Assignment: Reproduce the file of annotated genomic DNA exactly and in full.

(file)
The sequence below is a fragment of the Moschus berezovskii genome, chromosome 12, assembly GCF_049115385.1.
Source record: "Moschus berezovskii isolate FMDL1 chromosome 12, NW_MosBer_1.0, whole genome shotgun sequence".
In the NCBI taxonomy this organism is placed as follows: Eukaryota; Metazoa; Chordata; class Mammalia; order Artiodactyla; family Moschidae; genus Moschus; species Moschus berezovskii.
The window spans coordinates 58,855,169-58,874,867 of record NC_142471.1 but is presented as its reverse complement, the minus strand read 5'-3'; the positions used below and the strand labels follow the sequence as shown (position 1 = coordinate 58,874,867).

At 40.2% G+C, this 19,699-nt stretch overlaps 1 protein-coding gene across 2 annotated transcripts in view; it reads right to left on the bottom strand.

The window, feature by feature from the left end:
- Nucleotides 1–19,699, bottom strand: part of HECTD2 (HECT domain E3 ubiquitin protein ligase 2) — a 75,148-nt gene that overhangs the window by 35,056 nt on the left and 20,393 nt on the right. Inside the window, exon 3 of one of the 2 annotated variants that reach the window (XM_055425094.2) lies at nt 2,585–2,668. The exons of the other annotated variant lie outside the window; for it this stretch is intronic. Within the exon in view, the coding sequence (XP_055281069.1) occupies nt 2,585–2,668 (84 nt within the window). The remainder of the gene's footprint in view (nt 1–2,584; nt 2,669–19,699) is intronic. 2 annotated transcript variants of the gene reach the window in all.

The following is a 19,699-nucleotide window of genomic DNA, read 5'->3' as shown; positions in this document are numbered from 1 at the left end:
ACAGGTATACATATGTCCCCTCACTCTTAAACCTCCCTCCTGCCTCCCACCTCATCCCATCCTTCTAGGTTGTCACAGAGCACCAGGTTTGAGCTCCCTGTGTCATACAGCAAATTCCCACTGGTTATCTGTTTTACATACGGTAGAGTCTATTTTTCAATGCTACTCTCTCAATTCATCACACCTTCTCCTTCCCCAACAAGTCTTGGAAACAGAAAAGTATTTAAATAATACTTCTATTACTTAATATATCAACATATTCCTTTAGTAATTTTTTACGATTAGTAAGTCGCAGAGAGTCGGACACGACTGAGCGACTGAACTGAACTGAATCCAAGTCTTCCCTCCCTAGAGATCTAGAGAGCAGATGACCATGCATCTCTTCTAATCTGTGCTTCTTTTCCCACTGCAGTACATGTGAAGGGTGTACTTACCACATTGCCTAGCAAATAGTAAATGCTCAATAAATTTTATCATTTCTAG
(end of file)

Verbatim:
The sequence below is a fragment of the Moschus berezovskii genome, chromosome 12, assembly GCF_049115385.1.
Source record: "Moschus berezovskii isolate FMDL1 chromosome 12, NW_MosBer_1.0, whole genome shotgun sequence".
In the NCBI taxonomy this organism is placed as follows: Eukaryota; Metazoa; Chordata; class Mammalia; order Artiodactyla; family Moschidae; genus Moschus; species Moschus berezovskii.
The window spans coordinates 58,855,169-58,874,867 of record NC_142471.1 but is presented as its reverse complement, the minus strand read 5'-3'; the positions used below and the strand labels follow the sequence as shown (position 1 = coordinate 58,874,867).

At 40.2% G+C, this 19,699-nt stretch overlaps 1 protein-coding gene across 2 annotated transcripts in view; it reads right to left on the bottom strand.

The window, feature by feature from the left end:
- Nucleotides 1–19,699, bottom strand: part of HECTD2 (HECT domain E3 ubiquitin protein ligase 2) — a 75,148-nt gene that overhangs the window by 35,056 nt on the left and 20,393 nt on the right. Inside the window, exon 3 of one of the 2 annotated variants that reach the window (XM_055425094.2) lies at nt 2,585–2,668. The exons of the other annotated variant lie outside the window; for it this stretch is intronic. Within the exon in view, the coding sequence (XP_055281069.1) occupies nt 2,585–2,668 (84 nt within the window). The remainder of the gene's footprint in view (nt 1–2,584; nt 2,669–19,699) is intronic. 2 annotated transcript variants of the gene reach the window in all.

The following is a 19,699-nucleotide window of genomic DNA, read 5'->3' as shown; positions in this document are numbered from 1 at the left end:
ACAGGTATACATATGTCCCCTCACTCTTAAACCTCCCTCCTGCCTCCCACCTCATCCCATCCTTCTAGGTTGTCACAGAGCACCAGGTTTGAGCTCCCTGTGTCATACAGCAAATTCCCACTGGTTATCTGTTTTACATACGGTAGAGTCTATTTTTCAATGCTACTCTCTCAATTCATCACACCTTCTCCTTCCCCAACAAGTCTTGGAAACAGAAAAGTATTTAAATAATACTTCTATTACTTAATATATCAACATATTCCTTTAGTAATTTTTTACGATTAGTAAGTCGCAGAGAGTCGGACACGACTGAGCGACTGAACTGAACTGAATCCAAGTCTTCCCTCCCTAGAGATCTAGAGAGCAGATGACCATGCATCTCTTCTAATCTGTGCTTCTTTTCCCACTGCAGTACATGTGAAGGGTGTACTTACCACATTGCCTAGCAAATAGTAAATGCTCAATAAATTTTATCATTTCTAG